The Assumption of the Blessed Virgin Mary. August 15, 2023
Revelation 11: 19a; 12: 1-6a; 10ab; 1 Corinthians 15: 20-27;
Luke 1: 39-56
Theme: Like the Blessed Virgin Mary, We, Christians, Are God’s
Today we celebrate the Assumption of the Blessed Virgin Mary. This solemnity
is one of the four Dogmas (or core tenets of the faith) regarding the Virgin Mary.
The three other Dogmas are the Divine Motherhood of the Virgin Mary (Theotokos),
her Perpetual Virginity, and her Immaculate Conception. Note that a “Dogma” in
Catholic Church is a belief communicated by divine revelation and defined by
the Church as incontrovertibly true.
The Dogma of the Assumption of the Blessed Mary is not equivalent to the Ascension
of the Lord, and we must not confuse them. The latter refers to how our Lord Jesus
ascended by his own power and might, to sit on his throne at the right hand of
his Father in Heaven. Jesus returned from where he had come from to prepare the
place for us all. Meanwhile, the Assumption of the Blessed Mary refers to the
moment when our Blessed Mother was taken up, body and soul, into heaven, not on
her own accord, but by the grace and the power of God. This is understood by
the fact that Mary was given the special grace of being conceived without sin
(Dogma of the Immaculate Conception), so, death as the punishment and
consequence of sins, has no hold over her at all.
In this solemnity, the Church suggests we meditate on the passage of the
visitation of the Virgin Mary to Elizabeth in the Gospel of Luke. To better
understand this passage, I divided it into three parts. In the first part,
Virgin Mary sets out and travels in haste. She greets Elizabeth, and this one
is filled with the Holy Spirit. Note that Virgin Mary was the master of her
life prior to her “Yes” to God’s call. After she said “Yes”, she became the
instrument of the Lord. Because of the Son of God, Jesus, she carries in her
womb, her greetings, words, and presence made Elizabeth filled with the Holy Spirit
and made the infant in Elizabeth’s womb (John the Baptist) leaped with joy. In other
words, the infant Jesus needed Virgin Mary as God’s instrument to take him to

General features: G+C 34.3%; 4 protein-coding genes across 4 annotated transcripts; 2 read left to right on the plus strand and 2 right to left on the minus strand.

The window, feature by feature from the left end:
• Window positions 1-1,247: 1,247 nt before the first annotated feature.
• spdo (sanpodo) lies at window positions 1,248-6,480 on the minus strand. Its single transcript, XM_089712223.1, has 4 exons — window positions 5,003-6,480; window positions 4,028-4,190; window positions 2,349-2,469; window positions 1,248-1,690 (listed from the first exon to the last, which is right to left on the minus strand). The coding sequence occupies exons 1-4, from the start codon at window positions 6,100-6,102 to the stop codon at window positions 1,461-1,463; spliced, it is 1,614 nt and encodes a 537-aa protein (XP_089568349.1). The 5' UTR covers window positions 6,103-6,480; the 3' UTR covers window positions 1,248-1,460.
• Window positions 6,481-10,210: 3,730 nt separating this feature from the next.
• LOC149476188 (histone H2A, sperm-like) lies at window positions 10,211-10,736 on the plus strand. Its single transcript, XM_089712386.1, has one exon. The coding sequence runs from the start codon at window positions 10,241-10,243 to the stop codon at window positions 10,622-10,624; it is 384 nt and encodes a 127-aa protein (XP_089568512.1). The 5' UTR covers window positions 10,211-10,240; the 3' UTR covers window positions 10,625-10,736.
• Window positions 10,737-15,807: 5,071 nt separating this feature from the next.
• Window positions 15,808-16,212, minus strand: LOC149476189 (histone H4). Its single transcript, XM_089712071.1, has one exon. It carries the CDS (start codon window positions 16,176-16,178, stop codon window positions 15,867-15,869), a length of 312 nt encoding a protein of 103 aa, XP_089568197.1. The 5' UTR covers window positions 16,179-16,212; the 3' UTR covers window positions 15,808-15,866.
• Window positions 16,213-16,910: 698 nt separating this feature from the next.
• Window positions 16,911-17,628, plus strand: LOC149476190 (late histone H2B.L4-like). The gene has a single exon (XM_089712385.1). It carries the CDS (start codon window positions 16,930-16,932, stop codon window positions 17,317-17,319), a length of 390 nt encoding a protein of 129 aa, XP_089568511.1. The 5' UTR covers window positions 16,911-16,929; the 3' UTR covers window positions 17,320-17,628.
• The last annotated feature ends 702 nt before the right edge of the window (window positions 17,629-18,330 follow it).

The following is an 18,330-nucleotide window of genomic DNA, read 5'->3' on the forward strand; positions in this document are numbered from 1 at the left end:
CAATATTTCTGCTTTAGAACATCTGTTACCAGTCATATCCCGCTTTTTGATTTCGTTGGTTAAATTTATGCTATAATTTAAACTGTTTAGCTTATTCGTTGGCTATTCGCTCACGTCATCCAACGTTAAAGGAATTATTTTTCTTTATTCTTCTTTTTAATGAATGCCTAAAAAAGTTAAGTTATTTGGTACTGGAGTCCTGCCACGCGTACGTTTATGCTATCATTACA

Elizabeth’s home to visit John the Baptist, bring him joy, and make his mother
Elizabeth filled with the Holy Spirit. Likewise, through our baptism, you and I
became Christians, meaning, God’s instruments. So, Jesus needs us to take him to
the people he wants to visit, bless, and save.
The second part of this Gospel is the declaration of Elizabeth to the Virgin
Mary. Probably, the Blessed Mother came to her cousin to seek advice and
guidance regarding her vision and the message she received from the angel of
God. Yet before even she started talking, it was Elizabeth, filled with the
Holy Spirit, who revealed the plan of God in her by declaring her and the Infant
she carried in her womb “Blessed”. Everyone who accepts to become God’s
instrument and allows Jesus to reach out to his people through him/her is
declared “blessed”. We, Christians, are truly blessed because we carry Jesus whenever
and wherever he wants to go and bless his people. The presence of each one of
us in our Church and everything that we do to make our Church better is our way
to take Jesus to our Church members and bless them. You and I are truly blessed
because we accept to live our Christian faith openly to inspire our brothers
and sisters in our neighborhoods and families.
Then, the third part of our passage is the “Magnificat song”. When Virgin
Mary heard this revelation from Elizabeth, she did not doubt it. Rather, she praised
God with the song of Magnificat. Neither should we doubt that we are “Blessed”.
Like Virgin Mary, we should rather let our souls always proclaim the greatness
of the Lord, and our spirits rejoice in God our Savior because he has chosen us
his lowly servants to become the vessels, he wants to use to save the world. Our
Christian life must be a “Magnificat”.
Let us ask God’s grace in this Mass so that we continue to be God's instruments and take Jesus to
whomever he wants to bless and save. Amen.
Rev. Leon Ngandu, SVD